Still, much has been done, and much to do.
Exacerbating an existing character trait is another one of my methods. Paranoia, for instance, is by far one of the most tricky, and delicate states of mind to manipulate. Because by its very nature, it is a heightened state of awareness, any adjustments, no matter how small, stand a far greater probability of being detected.
Nothing, however, is impossible.
This man's paranoia was heightened by a recent - or recently rediscovered - attack. Or insult. With small, gentle nudges, in the right direction - my directions - this man created something that would become very useful to the right person.
His dedication helped. He never questioned why he could build something so advanced in so short a time. Yes, his access to certain resources and notes would allow him a greater chance to create something like this as opposed to someone else, but normally ...
While this man was busy, I was also adjusting someone else. Rationalisation is a useful tool. And if you have enough of a delicate touch, you can guide it in the right directions.
Making a man rationalise that his actions in a certain field were not due to near criminal ineptitude, but careful Machiavellian cunning is a salve to a long-battered ego.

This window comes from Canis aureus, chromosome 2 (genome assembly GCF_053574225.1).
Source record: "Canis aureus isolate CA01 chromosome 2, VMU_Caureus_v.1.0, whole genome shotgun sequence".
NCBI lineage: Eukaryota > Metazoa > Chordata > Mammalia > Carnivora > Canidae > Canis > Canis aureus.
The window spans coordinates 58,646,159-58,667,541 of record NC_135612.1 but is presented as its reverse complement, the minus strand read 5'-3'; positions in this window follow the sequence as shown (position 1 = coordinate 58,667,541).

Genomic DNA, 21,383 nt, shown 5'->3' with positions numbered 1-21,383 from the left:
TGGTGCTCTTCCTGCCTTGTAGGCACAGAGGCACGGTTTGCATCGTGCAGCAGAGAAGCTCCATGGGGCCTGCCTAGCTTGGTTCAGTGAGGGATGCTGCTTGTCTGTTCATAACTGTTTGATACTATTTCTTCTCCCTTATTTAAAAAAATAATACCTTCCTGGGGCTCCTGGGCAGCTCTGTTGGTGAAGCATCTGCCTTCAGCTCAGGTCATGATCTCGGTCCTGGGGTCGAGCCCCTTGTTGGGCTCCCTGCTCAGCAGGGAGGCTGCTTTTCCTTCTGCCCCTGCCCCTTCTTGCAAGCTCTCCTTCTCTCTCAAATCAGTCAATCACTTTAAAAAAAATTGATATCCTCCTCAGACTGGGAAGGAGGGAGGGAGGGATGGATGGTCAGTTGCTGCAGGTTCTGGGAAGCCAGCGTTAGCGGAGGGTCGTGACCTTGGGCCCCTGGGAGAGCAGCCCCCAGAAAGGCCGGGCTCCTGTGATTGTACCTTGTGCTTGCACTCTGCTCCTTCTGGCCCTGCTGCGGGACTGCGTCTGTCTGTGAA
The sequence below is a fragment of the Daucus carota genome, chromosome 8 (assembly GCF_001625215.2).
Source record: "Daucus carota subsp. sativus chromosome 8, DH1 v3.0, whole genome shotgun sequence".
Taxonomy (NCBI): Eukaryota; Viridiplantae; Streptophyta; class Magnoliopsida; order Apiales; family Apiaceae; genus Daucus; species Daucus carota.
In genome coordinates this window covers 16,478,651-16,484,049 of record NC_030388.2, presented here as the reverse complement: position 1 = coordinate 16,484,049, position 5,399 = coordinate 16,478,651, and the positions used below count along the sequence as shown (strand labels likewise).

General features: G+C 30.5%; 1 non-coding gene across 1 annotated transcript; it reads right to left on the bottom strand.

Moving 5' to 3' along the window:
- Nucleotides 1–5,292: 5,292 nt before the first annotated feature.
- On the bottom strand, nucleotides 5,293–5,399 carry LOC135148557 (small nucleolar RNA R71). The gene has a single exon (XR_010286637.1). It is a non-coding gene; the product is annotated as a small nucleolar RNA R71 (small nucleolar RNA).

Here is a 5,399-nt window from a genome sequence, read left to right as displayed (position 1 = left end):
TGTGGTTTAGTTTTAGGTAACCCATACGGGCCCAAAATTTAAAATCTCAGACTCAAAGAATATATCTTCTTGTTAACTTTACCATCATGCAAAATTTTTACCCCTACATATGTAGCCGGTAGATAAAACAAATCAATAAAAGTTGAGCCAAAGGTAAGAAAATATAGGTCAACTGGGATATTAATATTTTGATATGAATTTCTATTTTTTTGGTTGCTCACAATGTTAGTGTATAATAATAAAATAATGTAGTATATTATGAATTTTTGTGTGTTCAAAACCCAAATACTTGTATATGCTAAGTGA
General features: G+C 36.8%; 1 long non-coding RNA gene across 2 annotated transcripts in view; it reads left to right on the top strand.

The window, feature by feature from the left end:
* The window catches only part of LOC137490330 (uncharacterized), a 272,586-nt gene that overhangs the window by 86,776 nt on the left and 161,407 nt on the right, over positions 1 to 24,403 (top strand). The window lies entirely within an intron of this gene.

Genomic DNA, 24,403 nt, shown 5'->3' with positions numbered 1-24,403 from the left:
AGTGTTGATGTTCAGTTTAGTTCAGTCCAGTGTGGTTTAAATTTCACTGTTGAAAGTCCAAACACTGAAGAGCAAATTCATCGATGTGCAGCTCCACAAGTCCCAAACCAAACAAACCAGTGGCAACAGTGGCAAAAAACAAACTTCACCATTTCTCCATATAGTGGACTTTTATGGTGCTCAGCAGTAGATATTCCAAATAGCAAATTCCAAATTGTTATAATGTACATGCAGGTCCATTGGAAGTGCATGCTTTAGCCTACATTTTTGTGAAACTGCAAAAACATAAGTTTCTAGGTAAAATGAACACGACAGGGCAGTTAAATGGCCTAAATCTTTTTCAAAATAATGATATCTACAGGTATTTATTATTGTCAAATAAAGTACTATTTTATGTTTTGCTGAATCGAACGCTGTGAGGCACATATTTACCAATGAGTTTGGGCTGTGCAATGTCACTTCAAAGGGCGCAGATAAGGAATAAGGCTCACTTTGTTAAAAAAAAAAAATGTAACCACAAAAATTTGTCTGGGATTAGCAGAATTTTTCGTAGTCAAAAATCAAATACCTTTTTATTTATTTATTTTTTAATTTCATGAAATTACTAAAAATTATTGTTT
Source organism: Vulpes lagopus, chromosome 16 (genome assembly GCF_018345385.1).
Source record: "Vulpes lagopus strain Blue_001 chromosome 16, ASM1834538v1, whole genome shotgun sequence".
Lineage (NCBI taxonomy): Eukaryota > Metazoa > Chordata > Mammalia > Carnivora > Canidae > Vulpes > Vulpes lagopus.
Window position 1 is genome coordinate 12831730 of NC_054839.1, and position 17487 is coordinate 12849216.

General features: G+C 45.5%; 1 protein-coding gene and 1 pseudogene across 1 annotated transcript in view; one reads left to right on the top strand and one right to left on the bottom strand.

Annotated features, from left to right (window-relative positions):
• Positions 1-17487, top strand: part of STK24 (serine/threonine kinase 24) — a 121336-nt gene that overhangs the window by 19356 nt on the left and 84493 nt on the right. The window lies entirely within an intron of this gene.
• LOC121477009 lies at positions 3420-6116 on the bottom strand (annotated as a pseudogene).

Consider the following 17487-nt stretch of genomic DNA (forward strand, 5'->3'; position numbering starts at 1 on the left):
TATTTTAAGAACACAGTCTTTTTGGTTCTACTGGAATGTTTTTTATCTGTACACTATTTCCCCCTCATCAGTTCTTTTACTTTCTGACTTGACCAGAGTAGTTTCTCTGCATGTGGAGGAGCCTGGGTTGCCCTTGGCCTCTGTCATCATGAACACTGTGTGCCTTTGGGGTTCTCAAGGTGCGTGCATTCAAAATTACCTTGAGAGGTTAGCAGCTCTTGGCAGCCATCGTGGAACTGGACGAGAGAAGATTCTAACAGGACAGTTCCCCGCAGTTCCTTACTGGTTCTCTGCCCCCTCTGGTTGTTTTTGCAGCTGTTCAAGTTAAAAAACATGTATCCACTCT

It also makes him useful to you. If you place him into a sufficiently powerful position.
The paranoid man was suddenly relieved of his creation, which was now controlled by the now-powerful man, who had developed quite the case of paranoia of his own.
I suppose I could have made the paranoid man use this wonderful new device in the way I wanted. But he still has a role to play in this little drama.
I wouldn't have gone to all the trouble of finding a cut-rate gangster from his city, having said criminal suitably augmented, then cause as much trouble for this paranoid man as possible if I had a villain's role available for him to play, would I?
Oh yes, there's all the villains. Suddenly deciding that there's strength in numbers. All of a sudden, putting aside deep-rooted self-interest and old vendettas and organising into a fearsome force in their own right. No suspicions along those lines yet.
I am cutting it rather fine, I must admit. All these events starting at roughly the same time.
However, the timing is crucial. All these new alliances and factions and players must advance to their positions on the board at roughly the same time.
None too overwhelmingly powerful, none too easy to defeat.
And when they all finally clash - none left standing.
A series of skirmishes, leading to one vast, all-consuming battle, leaving the board clear.
Free and clear for me.
Free when I emerge safely from my federal penitentiary, full of guards and inmates who have been treated with none of my artistic charms - there are times for art, and there are times for smashing those rejects from the shallow end of the gene pool into complete submission and obedience.
Free into a world where there will be no - or too weak and few superheroes to oppose me. No supervillians to covet my power.
Free for Hector Hammond.
Now, if you'll excuse me, I have work to do.